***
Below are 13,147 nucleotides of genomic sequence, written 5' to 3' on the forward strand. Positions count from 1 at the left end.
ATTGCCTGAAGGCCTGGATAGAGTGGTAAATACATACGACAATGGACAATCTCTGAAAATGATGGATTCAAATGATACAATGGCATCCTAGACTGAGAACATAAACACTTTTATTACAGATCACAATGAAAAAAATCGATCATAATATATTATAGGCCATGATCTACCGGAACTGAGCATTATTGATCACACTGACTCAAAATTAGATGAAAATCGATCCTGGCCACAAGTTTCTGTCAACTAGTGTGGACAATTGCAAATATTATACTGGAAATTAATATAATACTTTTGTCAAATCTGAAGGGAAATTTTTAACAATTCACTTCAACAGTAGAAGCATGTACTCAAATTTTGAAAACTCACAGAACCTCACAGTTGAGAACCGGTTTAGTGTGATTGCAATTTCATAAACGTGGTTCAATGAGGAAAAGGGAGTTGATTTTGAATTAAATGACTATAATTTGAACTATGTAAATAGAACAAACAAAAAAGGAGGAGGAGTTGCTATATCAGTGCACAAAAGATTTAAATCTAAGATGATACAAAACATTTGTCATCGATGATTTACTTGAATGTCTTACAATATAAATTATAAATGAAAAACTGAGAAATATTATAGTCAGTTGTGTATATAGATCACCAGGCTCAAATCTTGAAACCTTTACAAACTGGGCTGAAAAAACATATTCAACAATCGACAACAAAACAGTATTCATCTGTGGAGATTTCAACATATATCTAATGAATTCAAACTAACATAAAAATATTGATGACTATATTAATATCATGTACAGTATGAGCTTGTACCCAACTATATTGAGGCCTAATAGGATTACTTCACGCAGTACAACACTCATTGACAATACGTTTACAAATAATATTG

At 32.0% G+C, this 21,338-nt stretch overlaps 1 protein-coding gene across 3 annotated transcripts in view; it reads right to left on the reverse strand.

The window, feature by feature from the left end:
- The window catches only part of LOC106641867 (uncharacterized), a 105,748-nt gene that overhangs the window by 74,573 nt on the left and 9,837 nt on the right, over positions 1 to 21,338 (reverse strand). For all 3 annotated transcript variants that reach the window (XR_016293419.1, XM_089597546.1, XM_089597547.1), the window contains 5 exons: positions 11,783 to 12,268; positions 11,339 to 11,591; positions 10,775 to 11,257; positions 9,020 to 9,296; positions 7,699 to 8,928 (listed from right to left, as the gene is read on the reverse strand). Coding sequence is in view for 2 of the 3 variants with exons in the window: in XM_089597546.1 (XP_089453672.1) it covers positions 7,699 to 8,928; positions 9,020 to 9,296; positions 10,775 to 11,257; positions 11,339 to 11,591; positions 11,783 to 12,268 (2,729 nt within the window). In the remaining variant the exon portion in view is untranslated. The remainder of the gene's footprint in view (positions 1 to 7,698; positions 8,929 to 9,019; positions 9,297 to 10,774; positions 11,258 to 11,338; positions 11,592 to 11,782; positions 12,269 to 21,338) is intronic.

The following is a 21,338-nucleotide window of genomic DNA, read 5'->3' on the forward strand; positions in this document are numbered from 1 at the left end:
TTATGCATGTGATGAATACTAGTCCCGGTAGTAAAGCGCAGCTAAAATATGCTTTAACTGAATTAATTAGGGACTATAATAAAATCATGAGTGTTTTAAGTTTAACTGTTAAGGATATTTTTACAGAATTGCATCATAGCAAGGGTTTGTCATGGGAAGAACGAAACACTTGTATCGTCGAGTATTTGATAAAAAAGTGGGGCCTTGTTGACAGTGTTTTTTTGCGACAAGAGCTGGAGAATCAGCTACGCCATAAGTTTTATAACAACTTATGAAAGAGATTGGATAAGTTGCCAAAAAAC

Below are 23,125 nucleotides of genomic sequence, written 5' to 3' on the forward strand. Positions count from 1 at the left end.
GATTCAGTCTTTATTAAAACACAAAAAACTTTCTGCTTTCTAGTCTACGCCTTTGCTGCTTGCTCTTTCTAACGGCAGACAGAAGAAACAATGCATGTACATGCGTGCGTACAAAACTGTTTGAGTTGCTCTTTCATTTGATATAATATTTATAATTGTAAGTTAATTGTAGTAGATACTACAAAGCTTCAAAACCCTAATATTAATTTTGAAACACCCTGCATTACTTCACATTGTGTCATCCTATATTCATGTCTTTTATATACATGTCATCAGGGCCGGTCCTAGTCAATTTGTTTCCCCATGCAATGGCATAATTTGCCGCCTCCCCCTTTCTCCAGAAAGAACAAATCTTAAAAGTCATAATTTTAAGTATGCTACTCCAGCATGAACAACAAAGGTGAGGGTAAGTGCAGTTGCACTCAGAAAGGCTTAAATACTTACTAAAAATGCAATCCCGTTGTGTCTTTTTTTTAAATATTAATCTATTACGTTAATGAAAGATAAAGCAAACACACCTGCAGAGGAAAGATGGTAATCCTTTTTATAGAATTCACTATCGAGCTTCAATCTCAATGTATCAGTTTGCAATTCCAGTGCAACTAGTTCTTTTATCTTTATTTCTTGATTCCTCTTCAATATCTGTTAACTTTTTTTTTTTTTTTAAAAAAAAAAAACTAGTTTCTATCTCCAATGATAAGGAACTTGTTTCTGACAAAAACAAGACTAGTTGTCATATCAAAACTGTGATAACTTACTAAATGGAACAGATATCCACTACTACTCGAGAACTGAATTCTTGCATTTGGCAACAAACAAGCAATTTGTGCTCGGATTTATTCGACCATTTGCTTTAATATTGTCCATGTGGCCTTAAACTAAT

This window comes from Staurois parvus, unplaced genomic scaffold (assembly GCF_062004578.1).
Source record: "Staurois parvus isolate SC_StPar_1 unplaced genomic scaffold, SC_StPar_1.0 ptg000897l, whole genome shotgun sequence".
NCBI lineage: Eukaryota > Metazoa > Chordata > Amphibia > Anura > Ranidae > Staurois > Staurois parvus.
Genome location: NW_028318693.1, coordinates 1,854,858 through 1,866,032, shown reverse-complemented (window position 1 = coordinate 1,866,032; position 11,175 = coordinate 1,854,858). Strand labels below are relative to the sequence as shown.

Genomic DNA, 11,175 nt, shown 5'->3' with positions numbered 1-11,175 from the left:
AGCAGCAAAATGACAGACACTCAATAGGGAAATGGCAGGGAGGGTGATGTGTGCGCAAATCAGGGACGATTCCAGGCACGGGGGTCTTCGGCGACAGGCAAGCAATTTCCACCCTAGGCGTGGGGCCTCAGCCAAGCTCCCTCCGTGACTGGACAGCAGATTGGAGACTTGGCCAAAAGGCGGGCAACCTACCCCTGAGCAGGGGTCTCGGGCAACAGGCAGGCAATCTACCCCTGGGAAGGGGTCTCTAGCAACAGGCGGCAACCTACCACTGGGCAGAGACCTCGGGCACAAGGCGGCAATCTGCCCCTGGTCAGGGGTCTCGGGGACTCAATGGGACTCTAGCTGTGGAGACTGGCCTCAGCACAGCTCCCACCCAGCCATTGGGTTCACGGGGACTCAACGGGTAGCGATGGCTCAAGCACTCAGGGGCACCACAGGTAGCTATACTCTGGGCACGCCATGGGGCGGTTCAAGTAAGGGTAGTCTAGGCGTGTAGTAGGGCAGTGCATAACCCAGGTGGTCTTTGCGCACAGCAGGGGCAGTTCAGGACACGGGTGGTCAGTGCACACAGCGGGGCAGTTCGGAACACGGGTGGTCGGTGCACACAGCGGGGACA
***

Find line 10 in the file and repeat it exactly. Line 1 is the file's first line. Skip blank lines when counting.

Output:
This window comes from Staurois parvus, unplaced genomic scaffold (assembly GCF_062004578.1).